It is.

    > I hope I haven't missed this already being posted and
    > discussed...


    Not here on either ASD or SMC.

    > Note the conclusion: "These data indicate that the combination of obesity,
    > insulin resistance and the inflammatory response of adipose tissue are
    > insufficient to cause beta cell destruction in the absence of dietary
    > carbohydrate."


    Beta cell destruction here would be apoptosis.

    The presence of carbohydrates has long been understood to be a
    condition that this permissive for beta cell apoptosis rather than the
    cause of it.

    This understanding logically follows from the fact that the purpose of
    beta cells is to make and secrete insulin which is needed for
    carbohydrate metabolism.

    No carbohydrates --> Beta cells are dormant (non-active).

    As a general rule, it is not possible for dormant cells to go into
    apoptosis (also known a programmed cells death).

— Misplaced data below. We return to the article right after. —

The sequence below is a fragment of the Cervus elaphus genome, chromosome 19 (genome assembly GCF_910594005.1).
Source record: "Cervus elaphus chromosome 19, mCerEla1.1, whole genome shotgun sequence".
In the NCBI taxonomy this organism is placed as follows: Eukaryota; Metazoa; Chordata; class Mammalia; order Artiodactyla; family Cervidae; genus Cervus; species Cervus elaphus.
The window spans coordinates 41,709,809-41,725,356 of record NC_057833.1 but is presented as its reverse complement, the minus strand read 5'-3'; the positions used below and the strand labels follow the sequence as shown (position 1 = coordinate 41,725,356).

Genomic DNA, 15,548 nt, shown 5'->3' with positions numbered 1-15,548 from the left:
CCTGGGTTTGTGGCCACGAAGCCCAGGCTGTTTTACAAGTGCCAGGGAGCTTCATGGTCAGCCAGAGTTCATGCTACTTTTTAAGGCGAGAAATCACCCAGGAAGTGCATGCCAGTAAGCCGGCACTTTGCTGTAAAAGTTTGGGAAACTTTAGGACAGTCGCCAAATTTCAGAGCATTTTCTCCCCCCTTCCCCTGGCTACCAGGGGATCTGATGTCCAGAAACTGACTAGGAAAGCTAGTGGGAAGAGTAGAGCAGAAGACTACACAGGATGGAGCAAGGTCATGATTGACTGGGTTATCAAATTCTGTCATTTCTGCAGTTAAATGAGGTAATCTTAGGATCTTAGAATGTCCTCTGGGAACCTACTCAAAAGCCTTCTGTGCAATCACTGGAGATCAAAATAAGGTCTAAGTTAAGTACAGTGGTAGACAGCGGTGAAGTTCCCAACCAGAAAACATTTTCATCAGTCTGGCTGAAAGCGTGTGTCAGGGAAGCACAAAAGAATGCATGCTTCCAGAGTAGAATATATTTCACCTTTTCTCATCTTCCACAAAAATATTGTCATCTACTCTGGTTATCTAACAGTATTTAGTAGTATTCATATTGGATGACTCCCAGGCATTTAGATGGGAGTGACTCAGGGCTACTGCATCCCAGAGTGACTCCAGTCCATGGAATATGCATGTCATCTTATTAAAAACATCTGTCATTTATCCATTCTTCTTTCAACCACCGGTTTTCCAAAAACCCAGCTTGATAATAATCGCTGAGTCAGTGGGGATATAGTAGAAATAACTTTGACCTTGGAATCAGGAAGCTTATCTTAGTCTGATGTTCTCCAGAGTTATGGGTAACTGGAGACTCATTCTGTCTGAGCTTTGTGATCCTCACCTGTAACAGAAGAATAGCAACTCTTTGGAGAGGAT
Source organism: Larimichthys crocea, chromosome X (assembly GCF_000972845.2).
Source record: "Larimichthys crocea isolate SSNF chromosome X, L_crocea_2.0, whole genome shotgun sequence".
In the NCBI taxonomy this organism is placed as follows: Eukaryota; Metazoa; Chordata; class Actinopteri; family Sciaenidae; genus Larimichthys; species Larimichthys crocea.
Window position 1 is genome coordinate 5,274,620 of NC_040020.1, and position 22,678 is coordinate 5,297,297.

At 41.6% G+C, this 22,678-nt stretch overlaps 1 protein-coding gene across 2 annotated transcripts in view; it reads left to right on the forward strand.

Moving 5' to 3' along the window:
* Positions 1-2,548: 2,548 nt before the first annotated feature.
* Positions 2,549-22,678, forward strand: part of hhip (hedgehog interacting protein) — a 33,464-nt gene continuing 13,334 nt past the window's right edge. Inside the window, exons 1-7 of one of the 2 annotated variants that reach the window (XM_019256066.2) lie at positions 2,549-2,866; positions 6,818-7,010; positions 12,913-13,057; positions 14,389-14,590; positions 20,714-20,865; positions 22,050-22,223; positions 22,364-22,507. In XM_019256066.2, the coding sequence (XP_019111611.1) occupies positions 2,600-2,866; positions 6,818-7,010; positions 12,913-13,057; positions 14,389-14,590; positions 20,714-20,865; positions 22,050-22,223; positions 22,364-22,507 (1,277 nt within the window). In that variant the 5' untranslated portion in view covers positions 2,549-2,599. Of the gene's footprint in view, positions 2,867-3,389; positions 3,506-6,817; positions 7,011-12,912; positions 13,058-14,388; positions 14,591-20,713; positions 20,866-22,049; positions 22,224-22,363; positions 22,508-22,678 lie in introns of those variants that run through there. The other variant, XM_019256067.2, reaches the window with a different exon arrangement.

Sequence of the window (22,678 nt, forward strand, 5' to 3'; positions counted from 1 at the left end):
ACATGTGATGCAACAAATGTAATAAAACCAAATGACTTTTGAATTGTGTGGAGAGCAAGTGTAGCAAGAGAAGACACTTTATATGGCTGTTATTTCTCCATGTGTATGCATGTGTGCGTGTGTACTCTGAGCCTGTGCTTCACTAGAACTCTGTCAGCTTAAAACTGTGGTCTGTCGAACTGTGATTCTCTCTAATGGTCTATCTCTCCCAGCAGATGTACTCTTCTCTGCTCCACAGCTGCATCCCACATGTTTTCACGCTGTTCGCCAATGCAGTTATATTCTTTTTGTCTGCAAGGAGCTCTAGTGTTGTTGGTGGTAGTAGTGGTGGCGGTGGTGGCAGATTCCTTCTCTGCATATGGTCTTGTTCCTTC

> Development of diabetes in obese, insulin-resistant mice: essential role of
    > dietary carbohydrate in beta cell destruction
    >
    > Abstract
    > Aims/hypothesis The role of dietary carbohydrate in the pathogenesis of
    > type 2 diabetes is still a subject of controversial debate. Here we analysed
    > the effects of diets with and without carbohydrate on obesity, insulin
    > resistance and development of beta cell failure in the obese, diabetes-prone
    > New Zealand Obese (NZO) mouse.
    >
    > Materials and methods NZO mice were kept on a standard diet (4% [w/w] fat,
    > 51% carbohydrate, 19% protein), a high-fat diet (15, 47 and 17%,
    > respectively) and a carbohydrate-free diet in which carbohydrate was
    > exchanged for fat (68 and 20%, respectively). Body composition and blood
    > glucose were measured over a period of 22 weeks. Glucose tolerance tests and
    > euglycaemic-hyperinsulinaemic clamps were performed to analyse insulin
    > sensitivity. Islet morphology was assessed by immunohistochemistry.